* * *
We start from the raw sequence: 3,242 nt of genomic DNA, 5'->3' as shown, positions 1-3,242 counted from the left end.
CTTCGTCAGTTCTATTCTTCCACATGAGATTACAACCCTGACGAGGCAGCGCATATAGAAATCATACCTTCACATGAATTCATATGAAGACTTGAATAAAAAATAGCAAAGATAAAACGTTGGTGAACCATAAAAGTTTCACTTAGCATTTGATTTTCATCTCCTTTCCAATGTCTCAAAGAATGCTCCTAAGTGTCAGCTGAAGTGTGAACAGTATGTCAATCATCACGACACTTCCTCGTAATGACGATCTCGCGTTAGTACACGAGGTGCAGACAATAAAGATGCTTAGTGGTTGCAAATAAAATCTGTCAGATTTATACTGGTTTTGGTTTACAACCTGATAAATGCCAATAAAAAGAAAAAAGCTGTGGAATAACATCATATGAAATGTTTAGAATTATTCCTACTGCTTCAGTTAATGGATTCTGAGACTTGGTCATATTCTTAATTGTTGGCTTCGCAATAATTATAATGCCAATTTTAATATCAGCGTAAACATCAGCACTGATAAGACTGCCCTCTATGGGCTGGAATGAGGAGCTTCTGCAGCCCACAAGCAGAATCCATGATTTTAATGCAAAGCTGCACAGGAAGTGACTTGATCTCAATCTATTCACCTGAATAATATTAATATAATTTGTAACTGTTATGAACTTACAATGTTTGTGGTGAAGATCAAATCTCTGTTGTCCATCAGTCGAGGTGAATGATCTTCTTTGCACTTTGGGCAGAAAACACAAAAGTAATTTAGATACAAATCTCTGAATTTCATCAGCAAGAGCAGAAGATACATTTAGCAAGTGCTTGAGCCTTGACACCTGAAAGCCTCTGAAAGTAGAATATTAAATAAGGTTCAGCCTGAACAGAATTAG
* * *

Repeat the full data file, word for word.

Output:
We start from the raw sequence: 3,242 nt of genomic DNA, 5'->3' as shown, positions 1-3,242 counted from the left end.
CTTCGTCAGTTCTATTCTTCCACATGAGATTACAACCCTGACGAGGCAGCGCATATAGAAATCATACCTTCACATGAATTCATATGAAGACTTGAATAAAAAATAGCAAAGATAAAACGTTGGTGAACCATAAAAGTTTCACTTAGCATTTGATTTTCATCTCCTTTCCAATGTCTCAAAGAATGCTCCTAAGTGTCAGCTGAAGTGTGAACAGTATGTCAATCATCACGACACTTCCTCGTAATGACGATCTCGCGTTAGTACACGAGGTGCAGACAATAAAGATGCTTAGTGGTTGCAAATAAAATCTGTCAGATTTATACTGGTTTTGGTTTACAACCTGATAAATGCCAATAAAAAGAAAAAAGCTGTGGAATAACATCATATGAAATGTTTAGAATTATTCCTACTGCTTCAGTTAATGGATTCTGAGACTTGGTCATATTCTTAATTGTTGGCTTCGCAATAATTATAATGCCAATTTTAATATCAGCGTAAACATCAGCACTGATAAGACTGCCCTCTATGGGCTGGAATGAGGAGCTTCTGCAGCCCACAAGCAGAATCCATGATTTTAATGCAAAGCTGCACAGGAAGTGACTTGATCTCAATCTATTCACCTGAATAATATTAATATAATTTGTAACTGTTATGAACTTACAATGTTTGTGGTGAAGATCAAATCTCTGTTGTCCATCAGTCGAGGTGAATGATCTTCTTTGCACTTTGGGCAGAAAACACAAAAGTAATTTAGATACAAATCTCTGAATTTCATCAGCAAGAGCAGAAGATACATTTAGCAAGTGCTTGAGCCTTGACACCTGAAAGCCTCTGAAAGTAGAATATTAAATAAGGTTCAGCCTGAACAGAATTAG